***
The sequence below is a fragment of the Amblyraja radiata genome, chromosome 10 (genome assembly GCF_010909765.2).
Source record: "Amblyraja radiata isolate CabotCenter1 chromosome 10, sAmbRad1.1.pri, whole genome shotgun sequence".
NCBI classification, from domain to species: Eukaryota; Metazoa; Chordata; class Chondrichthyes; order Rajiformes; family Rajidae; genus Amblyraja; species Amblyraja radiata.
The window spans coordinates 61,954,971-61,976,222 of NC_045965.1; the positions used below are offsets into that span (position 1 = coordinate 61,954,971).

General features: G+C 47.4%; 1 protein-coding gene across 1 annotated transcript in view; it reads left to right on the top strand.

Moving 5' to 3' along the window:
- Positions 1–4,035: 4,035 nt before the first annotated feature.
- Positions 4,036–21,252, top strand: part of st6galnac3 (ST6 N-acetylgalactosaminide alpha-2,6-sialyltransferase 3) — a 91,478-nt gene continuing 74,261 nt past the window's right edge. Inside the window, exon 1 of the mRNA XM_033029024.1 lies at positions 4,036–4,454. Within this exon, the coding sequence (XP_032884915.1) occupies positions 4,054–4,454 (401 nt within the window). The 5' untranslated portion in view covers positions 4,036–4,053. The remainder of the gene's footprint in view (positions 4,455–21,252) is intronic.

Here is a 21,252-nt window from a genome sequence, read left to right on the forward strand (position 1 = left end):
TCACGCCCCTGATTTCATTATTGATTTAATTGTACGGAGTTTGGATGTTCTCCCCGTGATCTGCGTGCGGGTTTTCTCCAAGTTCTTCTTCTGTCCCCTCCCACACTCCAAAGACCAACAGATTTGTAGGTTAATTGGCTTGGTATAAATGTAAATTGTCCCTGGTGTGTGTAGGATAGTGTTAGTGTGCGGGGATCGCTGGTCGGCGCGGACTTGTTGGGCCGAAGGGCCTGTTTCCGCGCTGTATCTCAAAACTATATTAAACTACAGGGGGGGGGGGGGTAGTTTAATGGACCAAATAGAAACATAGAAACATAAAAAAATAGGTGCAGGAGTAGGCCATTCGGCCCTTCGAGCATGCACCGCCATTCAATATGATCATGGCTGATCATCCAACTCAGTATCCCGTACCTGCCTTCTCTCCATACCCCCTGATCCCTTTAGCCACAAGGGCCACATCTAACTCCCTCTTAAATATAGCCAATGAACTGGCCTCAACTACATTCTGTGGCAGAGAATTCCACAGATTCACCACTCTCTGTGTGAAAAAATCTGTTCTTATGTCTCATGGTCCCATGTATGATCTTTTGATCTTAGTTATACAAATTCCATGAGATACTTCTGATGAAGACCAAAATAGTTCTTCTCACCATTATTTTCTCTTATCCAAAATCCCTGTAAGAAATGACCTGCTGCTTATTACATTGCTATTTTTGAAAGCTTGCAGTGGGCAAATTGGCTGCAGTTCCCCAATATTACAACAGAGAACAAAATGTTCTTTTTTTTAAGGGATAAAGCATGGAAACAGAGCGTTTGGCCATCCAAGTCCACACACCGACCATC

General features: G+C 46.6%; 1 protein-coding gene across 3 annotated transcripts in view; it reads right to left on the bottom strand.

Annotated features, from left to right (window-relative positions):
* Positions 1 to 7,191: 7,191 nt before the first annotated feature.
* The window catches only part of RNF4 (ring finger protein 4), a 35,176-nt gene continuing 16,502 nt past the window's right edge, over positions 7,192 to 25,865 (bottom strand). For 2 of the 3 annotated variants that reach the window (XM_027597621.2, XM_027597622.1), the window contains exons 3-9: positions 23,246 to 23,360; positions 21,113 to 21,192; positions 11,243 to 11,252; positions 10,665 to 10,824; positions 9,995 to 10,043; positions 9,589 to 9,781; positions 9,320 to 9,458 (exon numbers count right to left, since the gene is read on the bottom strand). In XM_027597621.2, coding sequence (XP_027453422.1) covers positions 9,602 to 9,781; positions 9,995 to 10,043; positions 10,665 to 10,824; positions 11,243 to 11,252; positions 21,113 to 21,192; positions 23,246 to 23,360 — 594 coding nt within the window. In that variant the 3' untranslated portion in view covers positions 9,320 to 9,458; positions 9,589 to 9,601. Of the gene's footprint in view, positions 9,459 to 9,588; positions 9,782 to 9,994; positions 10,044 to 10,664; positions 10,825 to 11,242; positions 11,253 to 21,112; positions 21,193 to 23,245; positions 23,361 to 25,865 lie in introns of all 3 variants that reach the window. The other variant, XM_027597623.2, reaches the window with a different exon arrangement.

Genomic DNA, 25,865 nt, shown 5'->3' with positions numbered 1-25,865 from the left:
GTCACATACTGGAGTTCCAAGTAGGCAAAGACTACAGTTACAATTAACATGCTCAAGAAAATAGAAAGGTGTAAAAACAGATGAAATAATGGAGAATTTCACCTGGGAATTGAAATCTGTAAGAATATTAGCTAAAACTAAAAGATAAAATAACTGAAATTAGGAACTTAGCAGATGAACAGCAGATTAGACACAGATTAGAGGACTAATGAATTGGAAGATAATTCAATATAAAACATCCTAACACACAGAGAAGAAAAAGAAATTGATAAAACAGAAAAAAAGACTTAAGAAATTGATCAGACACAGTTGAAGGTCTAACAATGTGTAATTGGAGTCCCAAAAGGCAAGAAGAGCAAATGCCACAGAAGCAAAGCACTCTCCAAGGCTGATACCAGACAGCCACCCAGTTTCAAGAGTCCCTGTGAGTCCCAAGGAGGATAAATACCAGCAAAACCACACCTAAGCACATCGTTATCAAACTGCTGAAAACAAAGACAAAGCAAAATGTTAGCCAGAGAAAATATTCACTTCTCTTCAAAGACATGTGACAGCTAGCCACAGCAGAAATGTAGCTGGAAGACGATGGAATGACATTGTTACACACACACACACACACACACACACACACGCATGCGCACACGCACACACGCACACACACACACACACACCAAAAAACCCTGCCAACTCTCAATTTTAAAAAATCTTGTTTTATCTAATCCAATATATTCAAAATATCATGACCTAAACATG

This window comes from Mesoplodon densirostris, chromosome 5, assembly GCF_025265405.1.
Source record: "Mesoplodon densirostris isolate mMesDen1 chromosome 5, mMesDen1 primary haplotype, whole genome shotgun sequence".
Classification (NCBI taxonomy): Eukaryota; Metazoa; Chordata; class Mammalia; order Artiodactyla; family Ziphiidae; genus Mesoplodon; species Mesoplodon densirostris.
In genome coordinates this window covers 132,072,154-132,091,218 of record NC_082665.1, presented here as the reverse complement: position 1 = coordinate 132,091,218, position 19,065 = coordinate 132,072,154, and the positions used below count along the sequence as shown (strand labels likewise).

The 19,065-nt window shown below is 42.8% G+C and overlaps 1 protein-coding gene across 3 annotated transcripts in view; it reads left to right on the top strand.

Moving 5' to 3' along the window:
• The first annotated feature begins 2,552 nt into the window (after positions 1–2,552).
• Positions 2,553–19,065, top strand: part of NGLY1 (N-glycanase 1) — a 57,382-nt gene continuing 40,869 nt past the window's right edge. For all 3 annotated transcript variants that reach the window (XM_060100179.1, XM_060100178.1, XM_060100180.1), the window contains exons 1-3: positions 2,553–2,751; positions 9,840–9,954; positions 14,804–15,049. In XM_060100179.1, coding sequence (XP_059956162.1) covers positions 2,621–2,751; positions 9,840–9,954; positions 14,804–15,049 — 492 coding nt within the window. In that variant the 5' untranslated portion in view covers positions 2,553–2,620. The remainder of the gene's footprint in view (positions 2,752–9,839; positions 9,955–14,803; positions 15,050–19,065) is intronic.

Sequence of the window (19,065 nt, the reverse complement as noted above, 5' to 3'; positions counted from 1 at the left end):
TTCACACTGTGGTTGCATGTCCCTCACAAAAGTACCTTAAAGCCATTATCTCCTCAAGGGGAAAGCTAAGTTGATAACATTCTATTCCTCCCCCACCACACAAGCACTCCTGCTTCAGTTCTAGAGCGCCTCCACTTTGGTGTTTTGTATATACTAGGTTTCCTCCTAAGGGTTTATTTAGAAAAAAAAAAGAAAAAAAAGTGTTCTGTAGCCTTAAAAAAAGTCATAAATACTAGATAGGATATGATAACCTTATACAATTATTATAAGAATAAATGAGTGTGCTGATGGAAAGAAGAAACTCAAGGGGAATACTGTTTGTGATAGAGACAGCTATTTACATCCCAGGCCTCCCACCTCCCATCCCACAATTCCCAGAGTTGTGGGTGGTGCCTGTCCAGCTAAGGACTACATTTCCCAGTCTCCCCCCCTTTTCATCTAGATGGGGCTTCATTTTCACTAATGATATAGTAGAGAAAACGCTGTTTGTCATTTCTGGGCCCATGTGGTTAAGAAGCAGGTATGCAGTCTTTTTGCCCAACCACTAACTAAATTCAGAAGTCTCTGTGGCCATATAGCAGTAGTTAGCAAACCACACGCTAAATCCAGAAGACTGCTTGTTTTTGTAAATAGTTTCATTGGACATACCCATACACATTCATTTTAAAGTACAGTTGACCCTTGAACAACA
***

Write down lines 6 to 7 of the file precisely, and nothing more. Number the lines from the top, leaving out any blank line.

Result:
Moving 5' to 3' along the window:
- Positions 1–4,035: 4,035 nt before the first annotated feature.